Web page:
Seattle education – Seattle WTO http://seattlewto.org/ Tue, 04 Oct 2022 01:39:04 +0000 en-US hourly 1 https://wordpress.org/?v=5.9.3 https://seattlewto.org/wp-content/uploads/2021/10/icon-3-120x120.png Seattle education – Seattle WTO http://seattlewto.org/ 32 32 The first Seattle AIDS Walk raises $335,000 for AIDS treatment and education on September 27, 1987. https://seattlewto.org/the-first-seattle-aids-walk-raises-335000-for-aids-treatment-and-education-on-september-27-1987/ Tue, 04 Oct 2022 01:39:04 +0000 https://seattlewto.org/the-first-seattle-aids-walk-raises-335000-for-aids-treatment-and-education-on-september-27-1987/ On September 27, 1987, more than 2,000 people walk 10 km in Seattle to raise funds for AIDS treatment and research. From Memorial Stadium, walkers descend Broad Street to Myrtle Edwards Park, loop through the park, and continue south on Alaskan Way to Spring Street. They return along Western Avenue to the Seattle Center […]]]>

On September 27, 1987, more than 2,000 people walk 10 km in Seattle to raise funds for AIDS treatment and research. From Memorial Stadium, walkers descend Broad Street to Myrtle Edwards Park, loop through the park, and continue south on Alaskan Way to Spring Street. They return along Western Avenue to the Seattle Center for a free concert by local musical groups. “This is not a moral issue, but the most important health issue in the history of the world,” U.S. Representative Mike Lowry told the crowd about the growing AIDS epidemic. “Today we’re going to vote with our feet for the money the feds should provide. And we’ll keep voting until we get the money” (“AIDS Walkathon…”). The event raises over $335,000. Future AIDS Walks, held annually in September, will raise up to $1.5 million.

Walk for a cause

By the dawn of 1987, 168 people in King County had died of AIDS, and hundreds more had been diagnosed with HIV or were living with full-blown AIDS. When the city’s LGBTQ community gathered at Volunteer Park in June for the usually celebratory national celebration of Gay and Lesbian Pride, “amid the flamboyance there was the sobering reminder of the AIDS virus that brought drastic changes to gay lifestyles.Unable to walk, several people with acquired immune deficiency syndrome rode floats in the parade to raise awareness of the need for more federal research dollars and more support for those coping with the disease” (“Gay, Lesbian Pride Events…”) The following month in San Francisco, an estimated crowd of 5,000 people took part in AIDS Walk San Francisco, a 10-kilometer walk through across Golden Gate Park. Each participant was supported by sponsors who agreed to contribute $1 to $100 for every kilometer walked. The event raised more than $500,000.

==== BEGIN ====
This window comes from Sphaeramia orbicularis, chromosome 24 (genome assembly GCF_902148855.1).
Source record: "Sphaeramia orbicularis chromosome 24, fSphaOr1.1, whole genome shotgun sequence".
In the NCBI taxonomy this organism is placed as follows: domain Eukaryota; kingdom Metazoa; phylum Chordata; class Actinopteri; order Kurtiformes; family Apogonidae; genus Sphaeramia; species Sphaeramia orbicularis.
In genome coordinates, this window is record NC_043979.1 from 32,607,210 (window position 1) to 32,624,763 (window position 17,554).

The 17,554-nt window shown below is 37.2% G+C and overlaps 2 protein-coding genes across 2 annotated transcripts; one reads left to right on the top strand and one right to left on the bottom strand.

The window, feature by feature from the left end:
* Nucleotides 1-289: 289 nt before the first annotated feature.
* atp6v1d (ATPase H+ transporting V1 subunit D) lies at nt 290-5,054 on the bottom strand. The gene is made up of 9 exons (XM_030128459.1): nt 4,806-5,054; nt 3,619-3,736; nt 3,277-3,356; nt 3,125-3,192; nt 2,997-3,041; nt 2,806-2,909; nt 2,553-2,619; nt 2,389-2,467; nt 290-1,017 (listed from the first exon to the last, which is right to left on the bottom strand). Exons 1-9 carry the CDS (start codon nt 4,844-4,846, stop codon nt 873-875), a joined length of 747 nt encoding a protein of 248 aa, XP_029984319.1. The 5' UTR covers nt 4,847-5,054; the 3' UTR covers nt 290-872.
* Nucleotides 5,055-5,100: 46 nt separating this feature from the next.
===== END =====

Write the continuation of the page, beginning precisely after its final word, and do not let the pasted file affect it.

Using the plan established in San Francisco, Boston and four other US cities, the Northwest AIDS Foundation announced in August that it would hold a similar walkathon in Seattle – billed as From All Walks of Life – “as a demonstration of the growing resolve of the public to curb the spread of AIDS.Proceeds here will be allocated to the foundation, Pike Place Market, Country Doctor Clinics and other agencies involved in helping AIDS patients and education programs. .. The Seattle walkathon is also significant, a foundation spokesperson said, because it receives co-sponsorship from such heavyweights as Pacific Northwest Bell, Seafirst and Washington Mutal Banks, Immunex, Northern Life Insurance. and others” (“Seattle Fund-Raiser…”).